GoKunming, a blog reporting from the capital of Yunnan province, has been posting an excellent series this month of 1930s photos by Austrian-American polymath Joseph Rock (pictured above), who spent much of his life in China’s southwestern frontiers. Rock was one of the first to bring Western classification systems in linguistics, anthropology and botany to bear on China. A regular contributor to National Geographic throughout the 1920s and ’30s, he was arguably the first China travel blogger.
Today, GoKunming has a fantastic post with Rock’s photos of the Naxi people, a minority spread across northwestern Yunnan and southwestern Sichuan. If you visit the UNESCO Heritage Site of Lijiang today, you can imbibe Naxi culture in any number of ways (Naxi traditional music is quite distinctive), albeit packaged for tourist consumption. Rock was in Lijiang long before the backpacking hordes, of course, and contributed enormously to Western understanding of the area, penning a 1,094-page dictionary and two histories of the Naxi. GoKunming writes:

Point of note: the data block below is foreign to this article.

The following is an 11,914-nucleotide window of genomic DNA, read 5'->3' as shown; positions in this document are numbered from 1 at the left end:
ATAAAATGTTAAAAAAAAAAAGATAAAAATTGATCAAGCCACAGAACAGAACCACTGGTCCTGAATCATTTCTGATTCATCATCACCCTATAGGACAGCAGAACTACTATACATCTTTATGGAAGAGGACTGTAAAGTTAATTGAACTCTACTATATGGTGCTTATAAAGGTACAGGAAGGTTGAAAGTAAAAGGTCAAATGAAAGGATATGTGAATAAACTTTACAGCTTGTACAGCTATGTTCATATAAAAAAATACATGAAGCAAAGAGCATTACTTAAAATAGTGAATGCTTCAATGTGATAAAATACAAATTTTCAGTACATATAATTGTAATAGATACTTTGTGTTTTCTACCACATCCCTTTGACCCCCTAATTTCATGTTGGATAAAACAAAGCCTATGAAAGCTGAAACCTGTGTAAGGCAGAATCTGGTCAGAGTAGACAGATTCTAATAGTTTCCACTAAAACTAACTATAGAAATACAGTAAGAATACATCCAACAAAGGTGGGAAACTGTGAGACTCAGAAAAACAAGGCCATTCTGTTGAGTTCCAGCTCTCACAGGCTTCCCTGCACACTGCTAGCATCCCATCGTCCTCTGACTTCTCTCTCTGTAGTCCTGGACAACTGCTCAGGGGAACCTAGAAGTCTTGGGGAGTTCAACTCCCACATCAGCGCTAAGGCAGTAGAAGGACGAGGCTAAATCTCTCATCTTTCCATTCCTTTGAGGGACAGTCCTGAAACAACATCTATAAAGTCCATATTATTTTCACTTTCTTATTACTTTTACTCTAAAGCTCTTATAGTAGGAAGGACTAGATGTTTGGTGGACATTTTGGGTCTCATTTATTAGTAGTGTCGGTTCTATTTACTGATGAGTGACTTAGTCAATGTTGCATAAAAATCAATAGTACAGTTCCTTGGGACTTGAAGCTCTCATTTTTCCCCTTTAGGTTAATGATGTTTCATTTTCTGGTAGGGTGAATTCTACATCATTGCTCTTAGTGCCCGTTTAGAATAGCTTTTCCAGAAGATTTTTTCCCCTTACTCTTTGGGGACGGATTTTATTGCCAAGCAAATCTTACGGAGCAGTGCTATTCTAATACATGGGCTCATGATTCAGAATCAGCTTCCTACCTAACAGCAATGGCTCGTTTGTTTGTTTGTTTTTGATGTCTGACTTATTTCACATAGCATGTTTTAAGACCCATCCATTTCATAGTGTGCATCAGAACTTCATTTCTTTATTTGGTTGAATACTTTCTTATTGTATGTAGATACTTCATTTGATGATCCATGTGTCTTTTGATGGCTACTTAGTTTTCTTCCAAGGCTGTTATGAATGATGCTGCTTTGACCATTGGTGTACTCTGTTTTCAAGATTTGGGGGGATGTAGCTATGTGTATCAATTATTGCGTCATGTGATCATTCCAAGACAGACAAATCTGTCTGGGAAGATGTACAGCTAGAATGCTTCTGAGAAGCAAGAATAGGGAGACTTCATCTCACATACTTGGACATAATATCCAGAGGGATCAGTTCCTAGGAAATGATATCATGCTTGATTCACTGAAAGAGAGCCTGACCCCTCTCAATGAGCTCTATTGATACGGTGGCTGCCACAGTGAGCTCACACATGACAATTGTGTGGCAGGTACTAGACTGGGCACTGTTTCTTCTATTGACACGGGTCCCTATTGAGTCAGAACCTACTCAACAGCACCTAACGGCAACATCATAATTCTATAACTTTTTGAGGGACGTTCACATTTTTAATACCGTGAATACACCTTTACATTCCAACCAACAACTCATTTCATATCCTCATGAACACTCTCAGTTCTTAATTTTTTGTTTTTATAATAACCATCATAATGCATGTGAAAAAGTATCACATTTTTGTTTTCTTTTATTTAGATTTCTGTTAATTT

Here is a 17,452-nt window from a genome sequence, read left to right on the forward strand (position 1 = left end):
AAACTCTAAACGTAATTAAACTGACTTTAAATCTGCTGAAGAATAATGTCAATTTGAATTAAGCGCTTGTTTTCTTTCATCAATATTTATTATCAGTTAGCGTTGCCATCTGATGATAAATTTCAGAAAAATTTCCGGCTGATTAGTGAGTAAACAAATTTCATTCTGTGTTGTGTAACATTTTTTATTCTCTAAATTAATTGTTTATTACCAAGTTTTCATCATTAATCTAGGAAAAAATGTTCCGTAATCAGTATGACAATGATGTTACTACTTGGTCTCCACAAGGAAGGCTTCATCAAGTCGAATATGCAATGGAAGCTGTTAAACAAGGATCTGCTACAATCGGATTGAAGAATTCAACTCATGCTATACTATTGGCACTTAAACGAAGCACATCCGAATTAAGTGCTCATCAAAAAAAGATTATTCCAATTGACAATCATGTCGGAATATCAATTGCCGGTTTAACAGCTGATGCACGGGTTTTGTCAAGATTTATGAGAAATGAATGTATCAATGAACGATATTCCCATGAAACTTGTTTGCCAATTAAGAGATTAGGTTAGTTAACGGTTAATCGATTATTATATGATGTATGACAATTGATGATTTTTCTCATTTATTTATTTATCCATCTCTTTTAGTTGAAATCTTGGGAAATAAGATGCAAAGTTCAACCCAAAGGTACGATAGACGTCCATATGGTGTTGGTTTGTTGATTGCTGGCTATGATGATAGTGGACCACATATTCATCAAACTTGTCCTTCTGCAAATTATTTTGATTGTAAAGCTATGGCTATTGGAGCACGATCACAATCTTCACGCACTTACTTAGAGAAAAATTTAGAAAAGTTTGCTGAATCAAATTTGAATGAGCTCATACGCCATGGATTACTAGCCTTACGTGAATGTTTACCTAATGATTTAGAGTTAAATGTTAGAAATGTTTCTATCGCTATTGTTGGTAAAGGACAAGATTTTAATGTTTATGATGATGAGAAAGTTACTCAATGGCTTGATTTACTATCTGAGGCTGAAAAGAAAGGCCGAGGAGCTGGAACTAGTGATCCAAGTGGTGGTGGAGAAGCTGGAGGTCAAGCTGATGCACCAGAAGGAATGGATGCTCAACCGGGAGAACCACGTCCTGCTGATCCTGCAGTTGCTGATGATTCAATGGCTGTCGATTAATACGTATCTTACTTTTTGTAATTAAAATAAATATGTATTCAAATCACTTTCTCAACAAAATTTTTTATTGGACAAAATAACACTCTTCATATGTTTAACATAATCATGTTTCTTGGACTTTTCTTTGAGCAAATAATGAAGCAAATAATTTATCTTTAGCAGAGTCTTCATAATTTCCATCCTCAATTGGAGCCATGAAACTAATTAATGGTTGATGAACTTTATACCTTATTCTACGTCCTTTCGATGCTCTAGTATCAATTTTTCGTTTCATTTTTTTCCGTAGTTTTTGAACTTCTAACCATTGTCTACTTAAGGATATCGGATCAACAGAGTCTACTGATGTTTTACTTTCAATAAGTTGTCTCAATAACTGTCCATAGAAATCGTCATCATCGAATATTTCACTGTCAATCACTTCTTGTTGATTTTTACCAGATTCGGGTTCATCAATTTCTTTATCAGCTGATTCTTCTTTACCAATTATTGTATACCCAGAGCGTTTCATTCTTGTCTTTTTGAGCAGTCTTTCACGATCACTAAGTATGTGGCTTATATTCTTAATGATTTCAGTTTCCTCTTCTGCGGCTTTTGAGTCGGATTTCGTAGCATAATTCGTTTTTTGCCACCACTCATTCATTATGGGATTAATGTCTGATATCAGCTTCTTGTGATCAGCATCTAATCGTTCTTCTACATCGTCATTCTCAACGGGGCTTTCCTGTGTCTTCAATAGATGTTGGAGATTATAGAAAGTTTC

Rock was enraptured by them, spending more time in Naxi villages than he did anywhere else in China. He was especially interested in dongba — which he often wrote as “dto-mba” — a curious word which can refer to the Naxi language, their holy men, religion and some cultural traditions.
Check the full photoset (which GoKunming has helpfully annotated with excerpts from Rock’s field notes) here, and find previous posts from the series (they’re following Rock’s travels in China from south to north over the series of several weeks) here.
Bonus: If you want to see what rogue ethnography in Yunnan looks like today, here’s VICE exploring the culture of bug eating:
Cover photo: Fine Art America
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